Academic editing

Work with a language expert

Save time

Create the best version of your document

    You’ve analysed your data and written your journal article. But you still haven’t submitted it. Deep down, you’re worried that it might not be quite finished. You’ve read it so many times that you can’t see the wood for the trees. Perhaps there is some fear of rejection as well.

    You’re not alone. Having worked as an editor for more than 15 years, I understand the doubts that plague even the most confident writers. It’s why the profession of editing exists — to help you, the author.

    Every journal article has a story to tell. But sometimes that story is obscured because unnecessary data have been included, the argument is not logical or the writing is not clear. These are issues that I can identify and fix in your manuscript through my academic editing services.

    How do I know if my document needs editing?

    I may be biased, but I think that every document can be improved by professional editing.

    My aim is to ensure that your story is clear and that the writing is a pleasure to read, no matter how technical the content. I do this by:

    • organising the document so that it flows logically
    • choosing the most appropriate words so that each sentence is easy to understand
    • applying an editorial style so that there is consistency throughout the document
    • eliminating grammatical and typographical errors.

    How does the editing process work?

    Once I receive the draft journal article from you, I read the journal’s instructions to authors. I note word limits, approved headings and referencing styles, to ensure that your manuscript conforms to the requirements.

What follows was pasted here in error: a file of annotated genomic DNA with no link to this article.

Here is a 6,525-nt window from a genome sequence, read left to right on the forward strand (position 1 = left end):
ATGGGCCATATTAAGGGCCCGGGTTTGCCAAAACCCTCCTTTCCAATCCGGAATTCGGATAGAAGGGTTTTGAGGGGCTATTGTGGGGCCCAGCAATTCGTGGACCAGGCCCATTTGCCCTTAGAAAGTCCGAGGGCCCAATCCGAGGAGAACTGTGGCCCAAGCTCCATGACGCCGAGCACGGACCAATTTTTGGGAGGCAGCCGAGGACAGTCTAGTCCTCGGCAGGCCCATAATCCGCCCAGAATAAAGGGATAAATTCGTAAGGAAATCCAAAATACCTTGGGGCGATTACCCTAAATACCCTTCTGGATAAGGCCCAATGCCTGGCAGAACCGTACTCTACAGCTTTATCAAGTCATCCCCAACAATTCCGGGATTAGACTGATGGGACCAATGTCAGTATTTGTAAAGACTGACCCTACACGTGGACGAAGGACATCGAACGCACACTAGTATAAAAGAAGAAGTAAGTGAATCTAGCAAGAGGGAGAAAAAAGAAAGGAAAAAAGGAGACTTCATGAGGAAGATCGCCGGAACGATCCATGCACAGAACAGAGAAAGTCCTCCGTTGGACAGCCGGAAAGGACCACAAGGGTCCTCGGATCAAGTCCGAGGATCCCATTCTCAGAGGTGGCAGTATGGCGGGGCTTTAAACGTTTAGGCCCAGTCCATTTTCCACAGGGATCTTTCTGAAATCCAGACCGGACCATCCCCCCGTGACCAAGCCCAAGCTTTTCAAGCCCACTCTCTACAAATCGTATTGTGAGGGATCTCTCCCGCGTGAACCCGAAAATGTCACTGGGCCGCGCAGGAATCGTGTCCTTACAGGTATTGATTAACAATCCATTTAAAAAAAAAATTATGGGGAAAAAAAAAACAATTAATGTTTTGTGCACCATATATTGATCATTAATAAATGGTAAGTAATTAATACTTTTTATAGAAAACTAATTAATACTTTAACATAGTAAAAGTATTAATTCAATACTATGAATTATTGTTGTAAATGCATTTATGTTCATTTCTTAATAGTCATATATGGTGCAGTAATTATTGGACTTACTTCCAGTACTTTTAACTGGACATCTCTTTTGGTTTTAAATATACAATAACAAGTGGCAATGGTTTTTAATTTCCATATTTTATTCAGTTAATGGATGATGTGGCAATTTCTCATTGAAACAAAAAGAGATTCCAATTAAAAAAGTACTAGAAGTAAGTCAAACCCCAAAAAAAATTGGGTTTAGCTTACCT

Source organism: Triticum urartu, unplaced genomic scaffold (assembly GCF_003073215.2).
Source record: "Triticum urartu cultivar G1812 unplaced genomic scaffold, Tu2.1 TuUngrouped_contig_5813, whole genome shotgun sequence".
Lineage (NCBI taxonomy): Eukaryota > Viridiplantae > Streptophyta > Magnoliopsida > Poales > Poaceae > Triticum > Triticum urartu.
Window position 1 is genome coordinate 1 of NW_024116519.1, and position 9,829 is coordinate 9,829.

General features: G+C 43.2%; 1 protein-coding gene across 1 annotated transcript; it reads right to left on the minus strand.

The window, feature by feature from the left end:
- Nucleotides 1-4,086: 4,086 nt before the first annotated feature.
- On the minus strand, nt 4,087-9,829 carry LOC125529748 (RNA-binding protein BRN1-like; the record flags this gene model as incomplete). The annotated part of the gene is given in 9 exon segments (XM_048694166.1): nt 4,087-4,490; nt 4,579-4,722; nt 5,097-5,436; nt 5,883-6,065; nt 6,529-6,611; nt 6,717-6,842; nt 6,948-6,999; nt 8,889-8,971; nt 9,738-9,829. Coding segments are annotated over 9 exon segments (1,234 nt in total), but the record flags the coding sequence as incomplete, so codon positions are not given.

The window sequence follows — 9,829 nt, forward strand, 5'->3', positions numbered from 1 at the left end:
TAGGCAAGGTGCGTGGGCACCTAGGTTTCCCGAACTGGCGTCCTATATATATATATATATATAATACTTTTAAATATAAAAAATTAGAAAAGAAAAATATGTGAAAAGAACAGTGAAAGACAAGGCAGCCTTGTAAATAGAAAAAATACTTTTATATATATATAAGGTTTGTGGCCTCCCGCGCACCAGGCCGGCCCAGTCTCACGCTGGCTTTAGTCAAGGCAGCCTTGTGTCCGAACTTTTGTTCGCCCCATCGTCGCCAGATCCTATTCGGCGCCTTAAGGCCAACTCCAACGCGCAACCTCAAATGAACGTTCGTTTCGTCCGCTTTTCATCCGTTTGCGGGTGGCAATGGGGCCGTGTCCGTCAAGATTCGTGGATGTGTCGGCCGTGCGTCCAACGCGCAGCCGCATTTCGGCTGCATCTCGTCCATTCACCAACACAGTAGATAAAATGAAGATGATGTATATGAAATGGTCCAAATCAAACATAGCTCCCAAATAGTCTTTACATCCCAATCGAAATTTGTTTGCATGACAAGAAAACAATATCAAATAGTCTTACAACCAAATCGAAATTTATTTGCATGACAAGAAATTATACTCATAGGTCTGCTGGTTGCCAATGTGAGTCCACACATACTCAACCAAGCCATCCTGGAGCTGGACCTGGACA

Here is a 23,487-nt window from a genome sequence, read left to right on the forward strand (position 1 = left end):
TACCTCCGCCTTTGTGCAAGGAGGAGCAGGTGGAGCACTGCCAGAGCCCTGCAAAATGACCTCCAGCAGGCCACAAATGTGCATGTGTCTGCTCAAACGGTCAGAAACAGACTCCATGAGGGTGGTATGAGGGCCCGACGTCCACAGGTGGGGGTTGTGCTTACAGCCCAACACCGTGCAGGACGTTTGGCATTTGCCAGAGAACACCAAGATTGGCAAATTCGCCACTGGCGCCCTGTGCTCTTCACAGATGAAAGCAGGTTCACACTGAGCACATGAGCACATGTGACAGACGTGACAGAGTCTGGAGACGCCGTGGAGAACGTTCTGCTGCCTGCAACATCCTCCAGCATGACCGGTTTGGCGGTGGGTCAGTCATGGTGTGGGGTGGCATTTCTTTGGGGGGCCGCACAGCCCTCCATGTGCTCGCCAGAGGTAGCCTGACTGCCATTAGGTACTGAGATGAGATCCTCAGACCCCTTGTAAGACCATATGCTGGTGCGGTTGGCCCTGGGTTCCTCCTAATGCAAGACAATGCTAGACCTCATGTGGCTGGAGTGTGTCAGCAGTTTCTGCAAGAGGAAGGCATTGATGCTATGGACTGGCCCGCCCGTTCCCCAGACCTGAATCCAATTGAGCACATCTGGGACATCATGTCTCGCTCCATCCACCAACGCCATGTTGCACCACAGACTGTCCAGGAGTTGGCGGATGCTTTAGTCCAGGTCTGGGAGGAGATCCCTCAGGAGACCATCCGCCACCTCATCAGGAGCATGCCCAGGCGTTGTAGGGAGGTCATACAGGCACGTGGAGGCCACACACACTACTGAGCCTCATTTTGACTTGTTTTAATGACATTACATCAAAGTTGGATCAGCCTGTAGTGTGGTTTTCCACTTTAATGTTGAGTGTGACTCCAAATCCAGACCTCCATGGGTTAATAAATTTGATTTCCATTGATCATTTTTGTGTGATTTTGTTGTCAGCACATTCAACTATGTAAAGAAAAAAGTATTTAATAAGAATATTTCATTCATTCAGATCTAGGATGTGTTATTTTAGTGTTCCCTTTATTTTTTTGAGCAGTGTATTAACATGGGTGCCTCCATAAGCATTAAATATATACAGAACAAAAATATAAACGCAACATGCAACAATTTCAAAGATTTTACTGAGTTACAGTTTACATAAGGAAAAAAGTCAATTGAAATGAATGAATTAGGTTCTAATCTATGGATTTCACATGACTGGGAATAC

I then take a high-level look at the flow of the story to check if it is logical.

    If there are any aspects of the science that are unclear, or if there are any problems with the way the data have been presented, I will contact you to discuss.

    Once we are happy with the content, I go through each sentence, ensuring that the prose is clear, concise and compelling.

    As a final step, I do the following standard copyediting tasks:

    • ensure editorial consistency (spelling, capitalisation, abbreviations, hyphenation, etc)
    • fix any grammatical errors (incorrect word choice, punctuation errors, etc)
    • check cross references to tables and figures
    • check that acronyms/abbreviations/initialisms are defined appropriately
    • make changes to the text so that it is clear, correct and concise.

    I edit in Microsoft Word and use the Tracked Changes function, so that you can review everything that I have done. When I have finished this first round of editing, I send the document back to you.

    Your task is then to go through my changes and accept/reject them as you see fit. It is your document so the final decisions rest with you. I may also have raised some editorial queries that you will need to respond to, usually because the meaning of a sentence is unclear and I am seeking clarification.

    Once you’ve been through the document, you send it back to me and I finalise the manuscript and do a final proofread.

    When I return the finished document to you I also send my invoice.

    How much does academic editing cost?

    The cost for academic editing is A$50–100 per 1000 words (plus GST for Australian residents). The cost depends not only on the word count but also the quality of the draft. For this reason, I prepare a customised quote and a short sample edit, so that you can see how academic editing can improve your writing.

    How do I book you in to edit my journal article?

    Fill out my the form below and I’ll contact you to finalise a quote.

      Our team was preparing a large and complex grant application. Although our advisors were struggling to understand what we were trying to say, I was not convinced that it was worth the extra time and expense to hire a professional editor. However, Malini revised our application to cut extraneous text, remove minor errors and ensure clarity of expression, and the proposal was unanimously supported by the funding committee.

      JP, Canberra